Lawyers, campaigners and charities say the government’s plans to overhaul the UK’s flagship human rights legislation will make the state less accountable and amount to a power grab by ministers.
Ministers are proposing to replace the Human Rights Act 1998 with a British Bill of Rights after Prime Minister Boris Johnson promised reform in the Conservative Party’s 2019 election manifesto.
Dominic Raab, justice secretary and deputy prime minister, said in December the changes would strengthen parliament’s role as the ultimate decision maker and bolster rights such as freedom of speech.
However, lawyers and campaign groups have expressed concern over the proposals, saying the changes will limit the duties of public authorities to protect people’s human rights and make it harder for individuals to go to court over alleged violations.
“The government is introducing changes that would make the state less accountable,” said Stephanie Boyce, president of the Law Society of England and Wales, which represents lawyers. “It undermines a crucial element of the rule of law, preventing people from challenging illegitimate uses of power.”
The Human Rights Act 1998 was introduced by Tony Blair’s government to allow Britons to bring human rights cases to UK courts rather than going to the European Court of Human Rights the man in Strasbourg.
The legislation has been criticized by Tory MPs for encouraging what they see as bogus legal challenges against the government.
The 2019 Tory manifesto said the party would “update” the 1998 legislation to “ensure there is a fair balance between the rights of individuals, our vital national security and effective government”.
But Liberty, the campaign group, said the changes would establish a hierarchy in which some people would be seen as “deserving” of rights and others not.
“This human rights law reform plan is nothing more than a power grab by a government that wants to put itself above the law,” said Gray Collier, director advocacy at Liberty.
“Their proposals will make it harder for ordinary people to stand up for their rights and hold public bodies to account when those rights are violated.”
At a public consultation on Britain’s Bill of Rights in December, the government presented plans to crack down on attempts by foreign-born criminals to resist deportation from the UK by invoking the 1998 legislation.
The ministers also presented plans to limit the positive obligations imposed on public authorities by Article 2 of the legislation, which protects the right to life.
Raab told the House of Commons Justice Committee in November that the positive obligations imposed by Section 2 meant that police forces had to regularly issue so-called Osman threats to the lives of criminals about the Imminent death threats they faced from rival gangsters.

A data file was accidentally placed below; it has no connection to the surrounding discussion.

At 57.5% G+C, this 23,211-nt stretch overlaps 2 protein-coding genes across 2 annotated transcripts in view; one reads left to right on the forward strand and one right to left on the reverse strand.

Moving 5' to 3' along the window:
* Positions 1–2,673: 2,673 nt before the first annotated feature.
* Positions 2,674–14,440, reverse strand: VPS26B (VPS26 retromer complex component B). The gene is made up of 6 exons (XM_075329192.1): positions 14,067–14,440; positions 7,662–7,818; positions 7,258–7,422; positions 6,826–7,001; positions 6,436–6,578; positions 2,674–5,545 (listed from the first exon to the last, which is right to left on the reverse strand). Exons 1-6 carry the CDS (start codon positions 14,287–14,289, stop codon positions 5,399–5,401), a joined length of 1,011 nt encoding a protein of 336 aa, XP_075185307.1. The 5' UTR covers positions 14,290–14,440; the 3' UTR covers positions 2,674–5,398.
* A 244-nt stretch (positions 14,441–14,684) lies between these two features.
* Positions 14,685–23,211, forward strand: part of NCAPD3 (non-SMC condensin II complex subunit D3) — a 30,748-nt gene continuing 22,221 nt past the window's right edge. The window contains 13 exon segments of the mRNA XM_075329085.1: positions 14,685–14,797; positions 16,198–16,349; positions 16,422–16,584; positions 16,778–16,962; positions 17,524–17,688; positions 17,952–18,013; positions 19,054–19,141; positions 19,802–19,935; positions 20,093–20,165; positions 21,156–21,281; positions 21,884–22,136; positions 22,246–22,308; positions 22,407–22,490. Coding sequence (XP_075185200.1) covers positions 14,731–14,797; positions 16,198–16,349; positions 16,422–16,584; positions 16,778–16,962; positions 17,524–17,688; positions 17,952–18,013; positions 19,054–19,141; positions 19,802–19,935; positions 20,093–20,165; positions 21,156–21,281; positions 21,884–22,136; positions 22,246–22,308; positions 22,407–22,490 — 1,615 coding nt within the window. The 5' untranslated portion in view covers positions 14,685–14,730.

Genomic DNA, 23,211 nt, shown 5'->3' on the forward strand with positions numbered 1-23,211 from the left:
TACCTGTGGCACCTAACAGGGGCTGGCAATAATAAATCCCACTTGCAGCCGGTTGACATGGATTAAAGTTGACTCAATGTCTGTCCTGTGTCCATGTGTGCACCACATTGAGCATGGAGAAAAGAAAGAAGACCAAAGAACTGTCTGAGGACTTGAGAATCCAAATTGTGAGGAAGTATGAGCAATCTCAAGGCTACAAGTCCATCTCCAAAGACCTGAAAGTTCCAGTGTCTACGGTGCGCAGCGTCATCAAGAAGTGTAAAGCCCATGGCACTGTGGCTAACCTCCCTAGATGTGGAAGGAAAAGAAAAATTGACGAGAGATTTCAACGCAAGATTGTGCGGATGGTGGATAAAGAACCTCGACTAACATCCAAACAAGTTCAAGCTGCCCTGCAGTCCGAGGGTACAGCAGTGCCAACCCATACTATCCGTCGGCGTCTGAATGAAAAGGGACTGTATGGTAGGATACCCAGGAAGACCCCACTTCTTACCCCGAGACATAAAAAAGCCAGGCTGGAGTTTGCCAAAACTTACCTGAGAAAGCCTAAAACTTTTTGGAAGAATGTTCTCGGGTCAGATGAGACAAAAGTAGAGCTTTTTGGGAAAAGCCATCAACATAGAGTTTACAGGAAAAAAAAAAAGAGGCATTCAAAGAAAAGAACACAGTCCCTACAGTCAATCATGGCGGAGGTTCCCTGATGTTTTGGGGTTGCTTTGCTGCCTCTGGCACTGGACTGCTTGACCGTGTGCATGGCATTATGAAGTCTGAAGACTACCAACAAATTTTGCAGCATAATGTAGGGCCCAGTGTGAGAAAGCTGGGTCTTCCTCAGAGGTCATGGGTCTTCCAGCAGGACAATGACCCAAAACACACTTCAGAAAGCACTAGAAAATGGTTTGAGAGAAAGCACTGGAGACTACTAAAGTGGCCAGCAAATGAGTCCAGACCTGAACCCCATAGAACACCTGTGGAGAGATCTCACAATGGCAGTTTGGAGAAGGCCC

The government consultation found England’s four largest police forces issued 770 life-threatening notifications in 2019, which had a ‘huge impact on police resources’.
However, Liberty said the focus on Osman’s warnings ignored the much wider benefits of Section 2 of the 1998 legislation over public authorities, adding that it compelled police forces to carry out investigations into deaths in custody.
He also pointed out that the families of the 96 Liverpool Football Club supporters who died in the Hillsborough disaster in 1989 relied on Article 2 to secure a new inquest, which concluded in 2016 that the supporters had been unlawfully you are beautiful.
Meanwhile, lawyers have expressed concern over government proposals to limit the ability of judges to strike down secondary legislation introduced by the government if it is found to violate human rights.
In the future, if a court decided that such legislation violated human rights laws, a judge would only have the power to issue a declaration of incompatibility: which would be embarrassing for ministers but would have no legal force.
“I fear there is a weakening of judicial authority,” said Jonathan Fisher QC, a lawyer who sat on a government-backed commission that looked into the UK bill of rights case.
Charities have expressed doubts about government proposals that people taking legal action over alleged human rights abuses would face a new hurdle as the courts would have to allow their prosecution.
“It will make it harder to enforce their rights in court,” said Lee Marsons, a researcher at the charity Public Law Project.
Others have raised questions about how the government wants to reform the obligation that obliges UK courts to take into account decisions of the European Court of Human Rights.
Lord Robert Carnwath, a former Supreme Court justice, said the proposals to not give undue weight to Strasbourg rulings would in effect mean that UK courts would draw on whatever international case law they saw fit. “The court receives no guidance as to which, if any, it should prefer, or by what criteria,” he added.
Fiona Rutherford, chief executive of charity Justice, said she was “deeply concerned” by the government’s proposals, adding that they would “tip” the balance in favor of the executive.
However, Richard Ekins, a law professor at Oxford University who leads the Judiciary Project at the Policy Exchange think tank, welcomed some of the government’s consultation proposals.
He said in his response that the government’s goals of tackling the misuse of human rights law were “well taken”, adding that any new bill of rights should restrict the power of judges and must ensure “to avoid tacitly allowing the British courts to lash out”. .
The Justice Department declined to comment on the government consultation.